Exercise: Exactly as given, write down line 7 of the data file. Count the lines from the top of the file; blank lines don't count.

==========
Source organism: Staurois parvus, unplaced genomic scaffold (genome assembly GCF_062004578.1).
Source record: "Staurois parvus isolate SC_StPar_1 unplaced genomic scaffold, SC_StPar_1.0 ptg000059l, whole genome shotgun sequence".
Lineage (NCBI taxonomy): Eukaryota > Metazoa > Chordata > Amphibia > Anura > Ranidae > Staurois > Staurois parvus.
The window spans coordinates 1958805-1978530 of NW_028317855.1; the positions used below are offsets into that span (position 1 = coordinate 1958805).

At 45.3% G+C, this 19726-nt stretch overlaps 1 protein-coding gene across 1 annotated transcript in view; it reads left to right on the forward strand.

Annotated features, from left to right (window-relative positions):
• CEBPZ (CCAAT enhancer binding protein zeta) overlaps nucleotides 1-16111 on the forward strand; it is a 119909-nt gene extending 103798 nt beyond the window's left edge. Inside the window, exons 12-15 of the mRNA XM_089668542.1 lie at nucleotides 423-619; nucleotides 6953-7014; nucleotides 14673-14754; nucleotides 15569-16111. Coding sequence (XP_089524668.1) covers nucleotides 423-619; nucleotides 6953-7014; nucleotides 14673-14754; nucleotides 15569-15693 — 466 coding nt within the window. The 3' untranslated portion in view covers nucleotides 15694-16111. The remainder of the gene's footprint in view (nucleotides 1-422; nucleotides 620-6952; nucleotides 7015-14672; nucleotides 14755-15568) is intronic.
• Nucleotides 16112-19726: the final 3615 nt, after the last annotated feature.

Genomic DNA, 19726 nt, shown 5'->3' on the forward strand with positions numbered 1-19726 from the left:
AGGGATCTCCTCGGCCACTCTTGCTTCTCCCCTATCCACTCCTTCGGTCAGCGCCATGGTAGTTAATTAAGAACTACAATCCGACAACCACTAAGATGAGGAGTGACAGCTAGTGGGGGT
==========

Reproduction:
• CEBPZ (CCAAT enhancer binding protein zeta) overlaps nucleotides 1-16111 on the forward strand; it is a 119909-nt gene extending 103798 nt beyond the window's left edge. Inside the window, exons 12-15 of the mRNA XM_089668542.1 lie at nucleotides 423-619; nucleotides 6953-7014; nucleotides 14673-14754; nucleotides 15569-16111. Coding sequence (XP_089524668.1) covers nucleotides 423-619; nucleotides 6953-7014; nucleotides 14673-14754; nucleotides 15569-15693 — 466 coding nt within the window. The 3' untranslated portion in view covers nucleotides 15694-16111. The remainder of the gene's footprint in view (nucleotides 1-422; nucleotides 620-6952; nucleotides 7015-14672; nucleotides 14755-15568) is intronic.